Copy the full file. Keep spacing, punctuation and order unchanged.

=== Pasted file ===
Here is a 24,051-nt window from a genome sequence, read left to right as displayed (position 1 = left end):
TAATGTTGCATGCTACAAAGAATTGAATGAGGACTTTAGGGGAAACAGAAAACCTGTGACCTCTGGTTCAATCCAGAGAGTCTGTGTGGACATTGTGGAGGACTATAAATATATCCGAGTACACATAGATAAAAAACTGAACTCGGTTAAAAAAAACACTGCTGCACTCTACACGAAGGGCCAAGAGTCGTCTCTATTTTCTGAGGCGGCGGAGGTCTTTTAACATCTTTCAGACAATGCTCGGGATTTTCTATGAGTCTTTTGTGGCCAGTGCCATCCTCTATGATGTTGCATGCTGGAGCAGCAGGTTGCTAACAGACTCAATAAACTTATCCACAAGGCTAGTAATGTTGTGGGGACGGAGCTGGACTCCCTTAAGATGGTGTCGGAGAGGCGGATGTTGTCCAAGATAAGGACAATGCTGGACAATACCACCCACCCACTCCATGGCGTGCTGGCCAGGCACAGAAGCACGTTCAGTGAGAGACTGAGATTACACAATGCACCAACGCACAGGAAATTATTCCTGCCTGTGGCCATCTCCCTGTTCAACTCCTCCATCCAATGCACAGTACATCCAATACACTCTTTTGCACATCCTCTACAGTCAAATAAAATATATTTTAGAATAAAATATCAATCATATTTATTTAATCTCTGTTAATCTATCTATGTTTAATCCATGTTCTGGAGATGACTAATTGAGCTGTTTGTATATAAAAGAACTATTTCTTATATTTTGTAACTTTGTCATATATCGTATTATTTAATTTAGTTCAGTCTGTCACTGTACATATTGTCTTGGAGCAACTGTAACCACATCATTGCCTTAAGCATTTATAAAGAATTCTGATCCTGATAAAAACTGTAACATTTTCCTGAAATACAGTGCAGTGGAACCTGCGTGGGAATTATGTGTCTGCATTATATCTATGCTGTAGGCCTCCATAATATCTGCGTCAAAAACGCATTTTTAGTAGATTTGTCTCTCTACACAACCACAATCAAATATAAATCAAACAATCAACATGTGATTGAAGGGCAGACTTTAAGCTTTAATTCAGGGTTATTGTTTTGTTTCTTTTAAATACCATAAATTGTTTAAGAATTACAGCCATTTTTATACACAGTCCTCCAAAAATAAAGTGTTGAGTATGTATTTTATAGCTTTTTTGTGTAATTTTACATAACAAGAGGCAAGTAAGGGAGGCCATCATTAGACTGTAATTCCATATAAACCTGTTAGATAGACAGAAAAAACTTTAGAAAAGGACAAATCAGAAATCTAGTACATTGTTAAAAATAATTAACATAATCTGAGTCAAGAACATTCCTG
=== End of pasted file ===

Here is a 24,051-nt window from a genome sequence, read left to right as displayed (position 1 = left end):
TAATGTTGCATGCTACAAAGAATTGAATGAGGACTTTAGGGGAAACAGAAAACCTGTGACCTCTGGTTCAATCCAGAGAGTCTGTGTGGACATTGTGGAGGACTATAAATATATCCGAGTACACATAGATAAAAAACTGAACTCGGTTAAAAAAAACACTGCTGCACTCTACACGAAGGGCCAAGAGTCGTCTCTATTTTCTGAGGCGGCGGAGGTCTTTTAACATCTTTCAGACAATGCTCGGGATTTTCTATGAGTCTTTTGTGGCCAGTGCCATCCTCTATGATGTTGCATGCTGGAGCAGCAGGTTGCTAACAGACTCAATAAACTTATCCACAAGGCTAGTAATGTTGTGGGGACGGAGCTGGACTCCCTTAAGATGGTGTCGGAGAGGCGGATGTTGTCCAAGATAAGGACAATGCTGGACAATACCACCCACCCACTCCATGGCGTGCTGGCCAGGCACAGAAGCACGTTCAGTGAGAGACTGAGATTACACAATGCACCAACGCACAGGAAATTATTCCTGCCTGTGGCCATCTCCCTGTTCAACTCCTCCATCCAATGCACAGTACATCCAATACACTCTTTTGCACATCCTCTACAGTCAAATAAAATATATTTTAGAATAAAATATCAATCATATTTATTTAATCTCTGTTAATCTATCTATGTTTAATCCATGTTCTGGAGATGACTAATTGAGCTGTTTGTATATAAAAGAACTATTTCTTATATTTTGTAACTTTGTCATATATCGTATTATTTAATTTAGTTCAGTCTGTCACTGTACATATTGTCTTGGAGCAACTGTAACCACATCATTGCCTTAAGCATTTATAAAGAATTCTGATCCTGATAAAAACTGTAACATTTTCCTGAAATACAGTGCAGTGGAACCTGCGTGGGAATTATGTGTCTGCATTATATCTATGCTGTAGGCCTCCATAATATCTGCGTCAAAAACGCATTTTTAGTAGATTTGTCTCTCTACACAACCACAATCAAATATAAATCAAACAATCAACATGTGATTGAAGGGCAGACTTTAAGCTTTAATTCAGGGTTATTGTTTTGTTTCTTTTAAATACCATAAATTGTTTAAGAATTACAGCCATTTTTATACACAGTCCTCCAAAAATAAAGTGTTGAGTATGTATTTTATAGCTTTTTTGTGTAATTTTACATAACAAGAGGCAAGTAAGGGAGGCCATCATTAGACTGTAATTCCATATAAACCTGTTAGATAGACAGAAAAAACTTTAGAAAAGGACAAATCAGAAATCTAGTACATTGTTAAAAATAATTAACATAATCTGAGTCAAGAACATTCCTG